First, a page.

Why TB?

To develop a local, deep, low cost and high impact pipeline, OpASHA’s founders, Sandeep Ahuja and Dr. Shelly Batra, decided to start with providing treatment for one disease. They evaluated several different public health issues in India including AIDS/HIV, malaria and sanitation before focusing on tuberculosis. TB affects more people in India than any other disease, but receives fewer resources for treatment and awareness than AIDS/HIV.

A person dies of Tuberculosis (TB) every 20 seconds. They are mostly poor. Nobel Laureate Bishop Desmond Tutu succinctly states, “TB is the child of poverty, and also its parent and provider”. Even in developed countries, where TB had been nearly eradicated, it has come back with a vengeance. The bacteria is mutating into untreatable forms like TDR/ XXDR as a result of failure of Public Health programs, indiscriminate use of antibiotics, inaccurate data and consequently poor policies and budgeting priorities. No wonder, TIME magazine (2013 March 4) stated recently that,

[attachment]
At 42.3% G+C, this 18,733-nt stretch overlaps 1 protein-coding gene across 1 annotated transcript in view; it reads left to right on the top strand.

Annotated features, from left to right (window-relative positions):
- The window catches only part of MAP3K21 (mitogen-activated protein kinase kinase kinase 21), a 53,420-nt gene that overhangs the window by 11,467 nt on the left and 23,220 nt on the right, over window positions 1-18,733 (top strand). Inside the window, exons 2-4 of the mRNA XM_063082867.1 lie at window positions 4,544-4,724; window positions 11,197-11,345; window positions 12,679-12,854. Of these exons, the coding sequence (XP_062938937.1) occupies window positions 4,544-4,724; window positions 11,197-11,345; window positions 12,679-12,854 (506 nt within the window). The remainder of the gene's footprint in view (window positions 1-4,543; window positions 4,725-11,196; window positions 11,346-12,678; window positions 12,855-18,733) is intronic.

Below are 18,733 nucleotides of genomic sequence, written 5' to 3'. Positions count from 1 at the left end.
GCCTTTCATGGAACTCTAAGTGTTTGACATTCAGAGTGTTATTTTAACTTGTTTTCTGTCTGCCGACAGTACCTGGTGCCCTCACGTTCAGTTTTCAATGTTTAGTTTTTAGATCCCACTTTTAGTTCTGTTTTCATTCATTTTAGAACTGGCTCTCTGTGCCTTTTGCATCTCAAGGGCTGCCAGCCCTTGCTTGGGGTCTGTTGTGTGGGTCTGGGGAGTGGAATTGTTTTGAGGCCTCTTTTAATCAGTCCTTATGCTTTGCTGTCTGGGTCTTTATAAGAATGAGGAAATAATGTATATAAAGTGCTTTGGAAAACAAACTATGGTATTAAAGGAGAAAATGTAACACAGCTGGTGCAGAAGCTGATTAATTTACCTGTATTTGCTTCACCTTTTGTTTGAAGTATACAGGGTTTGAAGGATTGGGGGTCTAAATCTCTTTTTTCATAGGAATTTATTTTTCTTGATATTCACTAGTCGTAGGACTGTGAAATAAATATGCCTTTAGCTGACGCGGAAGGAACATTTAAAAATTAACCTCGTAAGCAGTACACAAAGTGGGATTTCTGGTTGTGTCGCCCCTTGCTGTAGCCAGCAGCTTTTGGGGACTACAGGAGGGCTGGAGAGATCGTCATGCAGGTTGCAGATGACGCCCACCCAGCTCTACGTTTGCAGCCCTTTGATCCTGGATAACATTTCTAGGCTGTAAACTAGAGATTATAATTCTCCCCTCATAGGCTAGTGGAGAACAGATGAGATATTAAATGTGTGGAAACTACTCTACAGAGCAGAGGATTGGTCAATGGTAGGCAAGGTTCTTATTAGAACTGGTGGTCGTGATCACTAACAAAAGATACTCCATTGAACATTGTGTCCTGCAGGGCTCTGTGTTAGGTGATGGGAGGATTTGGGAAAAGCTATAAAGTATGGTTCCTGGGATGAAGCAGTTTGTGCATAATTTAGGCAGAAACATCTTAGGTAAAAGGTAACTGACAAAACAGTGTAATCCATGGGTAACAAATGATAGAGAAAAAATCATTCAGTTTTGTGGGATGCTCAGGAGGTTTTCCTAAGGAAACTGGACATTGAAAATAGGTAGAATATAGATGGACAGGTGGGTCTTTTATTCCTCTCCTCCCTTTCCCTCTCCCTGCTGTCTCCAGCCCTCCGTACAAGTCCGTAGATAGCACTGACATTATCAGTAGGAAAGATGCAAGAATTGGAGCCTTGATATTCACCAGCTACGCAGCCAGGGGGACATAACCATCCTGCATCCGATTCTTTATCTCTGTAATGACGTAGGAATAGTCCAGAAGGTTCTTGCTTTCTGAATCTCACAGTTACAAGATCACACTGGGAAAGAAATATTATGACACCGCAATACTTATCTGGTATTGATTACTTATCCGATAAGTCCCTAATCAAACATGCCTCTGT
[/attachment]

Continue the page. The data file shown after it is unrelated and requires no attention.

“We are on the brink of another epidemic, and it has no treatment. If TDR spreads, we will go back to the Dark Ages”.

TB is also a serious social-economic problem. World Economic Forum states, “nearly 1/3rd of over 11,000 (business leaders worldwide) expect TB to affect their business … serious(ly)”. In India alone, indirect economic loss is US$23bn annually. Not only that, 100,000 female patients are thrown out by families every year to die of disease and starvation. 300,000 youngsters join the rank of child labor annually mostly because a parent is suffering from TB, loses a job, and the child needs to support the family (Government of India). TB is undoubtedly the biggest health crisis in India, which is explained in the diagram below.